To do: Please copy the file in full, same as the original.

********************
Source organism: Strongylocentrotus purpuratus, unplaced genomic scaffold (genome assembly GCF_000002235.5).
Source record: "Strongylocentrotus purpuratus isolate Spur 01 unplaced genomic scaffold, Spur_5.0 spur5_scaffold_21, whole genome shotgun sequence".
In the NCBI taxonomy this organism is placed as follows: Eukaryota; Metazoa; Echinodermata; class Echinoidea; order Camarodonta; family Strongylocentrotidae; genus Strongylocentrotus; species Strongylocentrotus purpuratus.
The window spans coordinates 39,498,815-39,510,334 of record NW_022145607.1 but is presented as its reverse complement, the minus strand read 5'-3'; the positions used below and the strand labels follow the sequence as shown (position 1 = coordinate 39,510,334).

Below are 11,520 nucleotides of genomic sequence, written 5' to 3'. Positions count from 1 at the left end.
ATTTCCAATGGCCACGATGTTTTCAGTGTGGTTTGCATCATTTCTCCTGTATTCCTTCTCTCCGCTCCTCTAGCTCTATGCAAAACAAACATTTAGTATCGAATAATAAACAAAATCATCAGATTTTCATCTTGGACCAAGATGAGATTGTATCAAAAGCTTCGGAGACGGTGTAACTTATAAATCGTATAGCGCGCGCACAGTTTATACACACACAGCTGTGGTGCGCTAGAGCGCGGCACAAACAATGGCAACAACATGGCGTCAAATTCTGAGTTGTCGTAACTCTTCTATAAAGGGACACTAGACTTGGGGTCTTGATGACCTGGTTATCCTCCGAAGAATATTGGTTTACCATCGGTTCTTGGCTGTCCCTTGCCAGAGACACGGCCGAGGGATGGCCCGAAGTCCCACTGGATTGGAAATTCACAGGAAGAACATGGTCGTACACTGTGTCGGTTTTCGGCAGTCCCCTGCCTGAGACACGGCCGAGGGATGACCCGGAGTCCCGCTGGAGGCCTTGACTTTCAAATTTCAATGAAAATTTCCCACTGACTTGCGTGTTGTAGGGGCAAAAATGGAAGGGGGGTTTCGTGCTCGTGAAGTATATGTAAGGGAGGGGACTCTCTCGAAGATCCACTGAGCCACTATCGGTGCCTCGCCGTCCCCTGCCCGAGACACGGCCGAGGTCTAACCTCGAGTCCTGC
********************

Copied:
Source organism: Strongylocentrotus purpuratus, unplaced genomic scaffold (genome assembly GCF_000002235.5).
Source record: "Strongylocentrotus purpuratus isolate Spur 01 unplaced genomic scaffold, Spur_5.0 spur5_scaffold_21, whole genome shotgun sequence".
In the NCBI taxonomy this organism is placed as follows: Eukaryota; Metazoa; Echinodermata; class Echinoidea; order Camarodonta; family Strongylocentrotidae; genus Strongylocentrotus; species Strongylocentrotus purpuratus.
The window spans coordinates 39,498,815-39,510,334 of record NW_022145607.1 but is presented as its reverse complement, the minus strand read 5'-3'; the positions used below and the strand labels follow the sequence as shown (position 1 = coordinate 39,510,334).

Below are 11,520 nucleotides of genomic sequence, written 5' to 3'. Positions count from 1 at the left end.
ATTTCCAATGGCCACGATGTTTTCAGTGTGGTTTGCATCATTTCTCCTGTATTCCTTCTCTCCGCTCCTCTAGCTCTATGCAAAACAAACATTTAGTATCGAATAATAAACAAAATCATCAGATTTTCATCTTGGACCAAGATGAGATTGTATCAAAAGCTTCGGAGACGGTGTAACTTATAAATCGTATAGCGCGCGCACAGTTTATACACACACAGCTGTGGTGCGCTAGAGCGCGGCACAAACAATGGCAACAACATGGCGTCAAATTCTGAGTTGTCGTAACTCTTCTATAAAGGGACACTAGACTTGGGGTCTTGATGACCTGGTTATCCTCCGAAGAATATTGGTTTACCATCGGTTCTTGGCTGTCCCTTGCCAGAGACACGGCCGAGGGATGGCCCGAAGTCCCACTGGATTGGAAATTCACAGGAAGAACATGGTCGTACACTGTGTCGGTTTTCGGCAGTCCCCTGCCTGAGACACGGCCGAGGGATGACCCGGAGTCCCGCTGGAGGCCTTGACTTTCAAATTTCAATGAAAATTTCCCACTGACTTGCGTGTTGTAGGGGCAAAAATGGAAGGGGGGTTTCGTGCTCGTGAAGTATATGTAAGGGAGGGGACTCTCTCGAAGATCCACTGAGCCACTATCGGTGCCTCGCCGTCCCCTGCCCGAGACACGGCCGAGGTCTAACCTCGAGTCCTGC